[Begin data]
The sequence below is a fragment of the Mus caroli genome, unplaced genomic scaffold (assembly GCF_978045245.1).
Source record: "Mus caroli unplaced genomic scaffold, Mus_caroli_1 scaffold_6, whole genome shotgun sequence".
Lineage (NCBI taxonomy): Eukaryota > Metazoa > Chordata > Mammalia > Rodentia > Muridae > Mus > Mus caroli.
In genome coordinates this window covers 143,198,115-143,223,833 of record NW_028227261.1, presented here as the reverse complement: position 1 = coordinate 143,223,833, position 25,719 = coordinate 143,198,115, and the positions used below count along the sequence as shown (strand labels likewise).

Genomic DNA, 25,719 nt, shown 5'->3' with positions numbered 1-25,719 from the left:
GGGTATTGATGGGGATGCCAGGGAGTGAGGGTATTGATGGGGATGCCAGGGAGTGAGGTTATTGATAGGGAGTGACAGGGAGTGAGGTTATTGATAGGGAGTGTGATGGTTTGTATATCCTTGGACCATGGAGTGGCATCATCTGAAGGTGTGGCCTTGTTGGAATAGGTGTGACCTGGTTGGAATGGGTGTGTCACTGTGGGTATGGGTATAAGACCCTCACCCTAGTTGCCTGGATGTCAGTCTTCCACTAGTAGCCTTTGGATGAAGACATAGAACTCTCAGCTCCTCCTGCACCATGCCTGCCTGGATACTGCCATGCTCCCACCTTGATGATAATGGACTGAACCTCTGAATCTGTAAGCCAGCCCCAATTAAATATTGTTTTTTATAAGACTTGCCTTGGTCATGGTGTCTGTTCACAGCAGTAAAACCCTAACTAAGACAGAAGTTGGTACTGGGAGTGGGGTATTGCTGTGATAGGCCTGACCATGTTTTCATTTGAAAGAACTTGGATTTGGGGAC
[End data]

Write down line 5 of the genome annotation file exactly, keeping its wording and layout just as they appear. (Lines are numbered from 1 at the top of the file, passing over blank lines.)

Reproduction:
Genomic DNA, 25,719 nt, shown 5'->3' with positions numbered 1-25,719 from the left: